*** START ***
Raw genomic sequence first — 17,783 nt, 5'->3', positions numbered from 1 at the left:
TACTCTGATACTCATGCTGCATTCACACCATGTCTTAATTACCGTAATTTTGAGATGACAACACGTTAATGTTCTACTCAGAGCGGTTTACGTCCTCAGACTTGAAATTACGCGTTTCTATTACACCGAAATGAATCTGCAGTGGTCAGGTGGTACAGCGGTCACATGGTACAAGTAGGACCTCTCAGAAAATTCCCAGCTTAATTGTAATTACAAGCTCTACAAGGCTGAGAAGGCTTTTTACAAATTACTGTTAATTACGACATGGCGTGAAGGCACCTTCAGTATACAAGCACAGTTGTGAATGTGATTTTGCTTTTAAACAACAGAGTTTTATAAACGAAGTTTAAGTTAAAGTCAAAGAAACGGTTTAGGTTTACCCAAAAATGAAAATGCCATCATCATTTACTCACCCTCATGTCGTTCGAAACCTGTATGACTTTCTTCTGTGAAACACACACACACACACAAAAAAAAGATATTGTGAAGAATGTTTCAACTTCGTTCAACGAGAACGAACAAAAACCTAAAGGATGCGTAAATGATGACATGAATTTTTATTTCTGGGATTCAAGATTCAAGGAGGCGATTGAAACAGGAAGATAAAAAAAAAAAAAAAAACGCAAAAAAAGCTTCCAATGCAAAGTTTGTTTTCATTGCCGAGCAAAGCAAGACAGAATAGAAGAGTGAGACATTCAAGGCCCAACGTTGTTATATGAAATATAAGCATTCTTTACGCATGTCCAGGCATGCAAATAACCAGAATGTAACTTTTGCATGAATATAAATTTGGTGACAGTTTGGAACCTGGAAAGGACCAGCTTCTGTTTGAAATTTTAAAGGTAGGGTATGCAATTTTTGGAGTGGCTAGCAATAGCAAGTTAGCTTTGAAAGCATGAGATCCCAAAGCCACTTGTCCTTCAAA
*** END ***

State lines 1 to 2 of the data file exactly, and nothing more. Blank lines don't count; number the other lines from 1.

Raw genomic sequence first — 17,783 nt, 5'->3', positions numbered from 1 at the left:
TACTCTGATACTCATGCTGCATTCACACCATGTCTTAATTACCGTAATTTTGAGATGACAACACGTTAATGTTCTACTCAGAGCGGTTTACGTCCTCAGACTTGAAATTACGCGTTTCTATTACACCGAAATGAATCTGCAGTGGTCAGGTGGTACAGCGGTCACATGGTACAAGTAGGACCTCTCAGAAAATTCCCAGCTTAATTGTAATTACAAGCTCTACAAGGCTGAGAAGGCTTTTTACAAATTACTGTTAATTACGACATGGCGTGAAGGCACCTTCAGTATACAAGCACAGTTGTGAATGTGATTTTGCTTTTAAACAACAGAGTTTTATAAACGAAGTTTAAGTTAAAGTCAAAGAAACGGTTTAGGTTTACCCAAAAATGAAAATGCCATCATCATTTACTCACCCTCATGTCGTTCGAAACCTGTATGACTTTCTTCTGTGAAACACACACACACACACAAAAAAAAGATATTGTGAAGAATGTTTCAACTTCGTTCAACGAGAACGAACAAAAACCTAAAGGATGCGTAAATGATGACATGAATTTTTATTTCTGGGATTCAAGATTCAAGGAGGCGATTGAAACAGGAAGATAAAAAAAAAAAAAAAAACGCAAAAAAAGCTTCCAATGCAAAGTTTGTTTTCATTGCCGAGCAAAGCAAGACAGAATAGAAGAGTGAGACATTCAAGGCCCAACGTTGTTATATGAAATATAAGCATTCTTTACGCATGTCCAGGCATGCAAATAACCAGAATGTAACTTTTGCATGAATATAAATTTGGTGACAGTTTGGAACCTGGAAAGGACCAGCTTCTGTTTGAAATTTTAAAGGTAGGGTATGCAATTTTTGGAGTGGCTAGCAATAGCAAGTTAGCTTTGAAAGCATGAGATCCCAAAGCCACTTGTCCTTCAAA